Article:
Friday, February 26, 2016
Developers Compete to Shape the Future of Brooklyn's Sunset Park
(Nathan Kensinger - Curbed)
At least developers here are repurposing most of the old historic warehouse complexes, as opposed to ripping them down and building new glass towers in their place. However, as these buildings are renovated and leased to new types of tenants, and as thousands of new visitors and employees cross under the expressway for the first time, the destructive forces of gentrification and economic inequality may soon become unstoppable. Rents throughout the neighborhood are already on the rise, and new businesses catering to wealthier clientele are beginning to creep into the vibrant retail strips of Fifth Avenue and Eighth Avenue. As billions of private dollars are spent along the waterfront, how much investment will reach the middle-class residents living uphill, who are struggling to withstand this wave of change?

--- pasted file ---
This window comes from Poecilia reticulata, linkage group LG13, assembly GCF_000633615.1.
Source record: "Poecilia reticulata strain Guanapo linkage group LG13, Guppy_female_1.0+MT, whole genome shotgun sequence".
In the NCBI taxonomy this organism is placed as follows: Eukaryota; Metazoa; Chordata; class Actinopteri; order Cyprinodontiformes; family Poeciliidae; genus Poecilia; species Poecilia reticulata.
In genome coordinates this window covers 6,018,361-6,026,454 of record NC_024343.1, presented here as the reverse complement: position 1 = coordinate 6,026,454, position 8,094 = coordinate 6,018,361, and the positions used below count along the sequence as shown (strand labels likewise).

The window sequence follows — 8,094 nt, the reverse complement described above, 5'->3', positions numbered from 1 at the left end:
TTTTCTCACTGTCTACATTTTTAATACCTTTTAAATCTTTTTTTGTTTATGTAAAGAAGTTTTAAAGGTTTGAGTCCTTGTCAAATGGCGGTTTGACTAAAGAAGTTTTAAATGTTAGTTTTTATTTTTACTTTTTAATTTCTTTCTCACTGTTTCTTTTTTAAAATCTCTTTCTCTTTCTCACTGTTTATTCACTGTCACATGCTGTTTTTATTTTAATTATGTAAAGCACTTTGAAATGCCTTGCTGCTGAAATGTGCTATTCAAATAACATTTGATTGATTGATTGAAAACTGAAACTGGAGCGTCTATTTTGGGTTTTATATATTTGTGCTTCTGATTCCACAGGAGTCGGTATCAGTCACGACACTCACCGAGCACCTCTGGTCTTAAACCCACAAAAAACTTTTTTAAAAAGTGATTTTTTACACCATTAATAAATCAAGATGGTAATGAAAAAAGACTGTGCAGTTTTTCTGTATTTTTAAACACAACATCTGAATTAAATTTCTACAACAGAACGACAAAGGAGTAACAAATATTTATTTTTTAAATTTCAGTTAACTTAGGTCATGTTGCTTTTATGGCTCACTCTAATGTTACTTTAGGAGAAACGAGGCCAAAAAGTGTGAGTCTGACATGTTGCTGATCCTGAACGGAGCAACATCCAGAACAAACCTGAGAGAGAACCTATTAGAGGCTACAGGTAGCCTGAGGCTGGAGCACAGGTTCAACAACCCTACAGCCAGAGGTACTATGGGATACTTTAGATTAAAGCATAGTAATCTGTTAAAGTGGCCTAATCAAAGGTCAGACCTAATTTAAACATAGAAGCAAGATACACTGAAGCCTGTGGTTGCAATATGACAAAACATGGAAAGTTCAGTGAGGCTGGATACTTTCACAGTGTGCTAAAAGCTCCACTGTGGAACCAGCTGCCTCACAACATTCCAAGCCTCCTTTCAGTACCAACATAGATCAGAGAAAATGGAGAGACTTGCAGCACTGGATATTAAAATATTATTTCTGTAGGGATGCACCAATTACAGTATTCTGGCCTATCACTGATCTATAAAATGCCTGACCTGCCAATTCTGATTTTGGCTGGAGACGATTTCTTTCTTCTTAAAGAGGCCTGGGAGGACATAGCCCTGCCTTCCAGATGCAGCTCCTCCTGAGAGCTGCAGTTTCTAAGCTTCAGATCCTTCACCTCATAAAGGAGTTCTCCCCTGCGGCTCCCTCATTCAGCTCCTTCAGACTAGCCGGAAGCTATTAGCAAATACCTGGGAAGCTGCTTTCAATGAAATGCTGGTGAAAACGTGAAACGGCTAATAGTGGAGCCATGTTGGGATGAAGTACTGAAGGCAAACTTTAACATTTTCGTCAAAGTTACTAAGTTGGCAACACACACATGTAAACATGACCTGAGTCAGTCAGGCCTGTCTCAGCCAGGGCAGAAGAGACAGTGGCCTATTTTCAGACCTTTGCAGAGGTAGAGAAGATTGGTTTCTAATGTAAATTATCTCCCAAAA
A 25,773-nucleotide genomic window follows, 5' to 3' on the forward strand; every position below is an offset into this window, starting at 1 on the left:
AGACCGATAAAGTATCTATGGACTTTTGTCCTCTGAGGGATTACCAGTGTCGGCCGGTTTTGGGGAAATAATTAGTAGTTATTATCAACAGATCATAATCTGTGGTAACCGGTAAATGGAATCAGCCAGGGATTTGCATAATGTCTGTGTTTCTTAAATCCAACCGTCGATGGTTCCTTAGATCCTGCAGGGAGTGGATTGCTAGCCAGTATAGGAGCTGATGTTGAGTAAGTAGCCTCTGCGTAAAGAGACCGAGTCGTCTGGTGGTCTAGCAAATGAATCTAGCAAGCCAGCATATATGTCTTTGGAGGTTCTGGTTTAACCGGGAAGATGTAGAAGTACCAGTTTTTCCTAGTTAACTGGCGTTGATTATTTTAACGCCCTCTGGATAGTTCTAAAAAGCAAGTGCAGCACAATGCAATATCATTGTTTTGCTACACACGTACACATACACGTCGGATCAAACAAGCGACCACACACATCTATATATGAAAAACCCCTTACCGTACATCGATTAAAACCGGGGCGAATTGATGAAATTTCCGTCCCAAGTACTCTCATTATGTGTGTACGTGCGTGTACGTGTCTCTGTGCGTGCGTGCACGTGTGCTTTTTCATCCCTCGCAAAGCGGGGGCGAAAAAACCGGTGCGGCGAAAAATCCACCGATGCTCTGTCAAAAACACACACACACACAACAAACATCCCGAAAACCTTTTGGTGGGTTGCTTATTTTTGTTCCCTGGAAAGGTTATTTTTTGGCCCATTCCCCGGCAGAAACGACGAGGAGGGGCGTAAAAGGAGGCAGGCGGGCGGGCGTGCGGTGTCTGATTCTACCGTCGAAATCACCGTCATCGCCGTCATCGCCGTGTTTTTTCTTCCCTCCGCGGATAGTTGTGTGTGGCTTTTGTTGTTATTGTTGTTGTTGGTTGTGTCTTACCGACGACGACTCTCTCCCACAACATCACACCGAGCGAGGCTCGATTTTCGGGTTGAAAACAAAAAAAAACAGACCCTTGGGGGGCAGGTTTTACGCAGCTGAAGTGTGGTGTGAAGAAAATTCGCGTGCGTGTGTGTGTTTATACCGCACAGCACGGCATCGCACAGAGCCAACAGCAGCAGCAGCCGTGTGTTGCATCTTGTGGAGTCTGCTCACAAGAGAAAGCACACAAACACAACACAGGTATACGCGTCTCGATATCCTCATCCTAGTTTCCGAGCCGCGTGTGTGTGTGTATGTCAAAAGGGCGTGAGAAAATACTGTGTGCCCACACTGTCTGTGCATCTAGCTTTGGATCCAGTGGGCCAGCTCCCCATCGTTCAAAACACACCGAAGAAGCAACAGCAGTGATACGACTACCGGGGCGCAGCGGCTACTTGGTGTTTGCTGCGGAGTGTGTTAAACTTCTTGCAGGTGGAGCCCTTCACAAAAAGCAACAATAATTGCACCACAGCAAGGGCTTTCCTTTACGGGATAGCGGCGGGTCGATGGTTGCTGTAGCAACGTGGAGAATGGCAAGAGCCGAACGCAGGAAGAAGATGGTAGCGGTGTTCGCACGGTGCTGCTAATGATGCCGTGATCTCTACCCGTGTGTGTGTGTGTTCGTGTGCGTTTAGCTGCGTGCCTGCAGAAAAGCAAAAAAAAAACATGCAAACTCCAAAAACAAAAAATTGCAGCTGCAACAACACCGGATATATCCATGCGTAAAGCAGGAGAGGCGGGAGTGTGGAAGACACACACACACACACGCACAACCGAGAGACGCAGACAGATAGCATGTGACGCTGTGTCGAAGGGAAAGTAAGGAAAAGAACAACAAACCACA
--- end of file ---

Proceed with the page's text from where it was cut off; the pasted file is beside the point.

The story behind the giant bronze bees at the Sunset Park subway stop (Daily News)
Summer in Staten Island in the 80s - the photographs of Christine Osinski (Guardian)
Playing next month at City Lore - Michele Carlo's There Goes the Neighborhood (City Lore)
When Michele learns she must move from the street where she’s lived over 20 years, her frantic apartment search parallels the possible tipping point for her Brooklyn neighborhood’s gentrification…which also may have been her doing, as well…
Michele Carlo (writer/performer) has performed across the U.S., including the MOTH’s GrandSLAMS and MainStage in NYC, on NPR with Latino USA and appeared in the 2015 Emmy award-winning PBS documentary “Latino Americans of NY & NJ.” She is also the author of Fish Out Of Agua: My life on neither side of the (subway) tracks, a NYC-based memoir.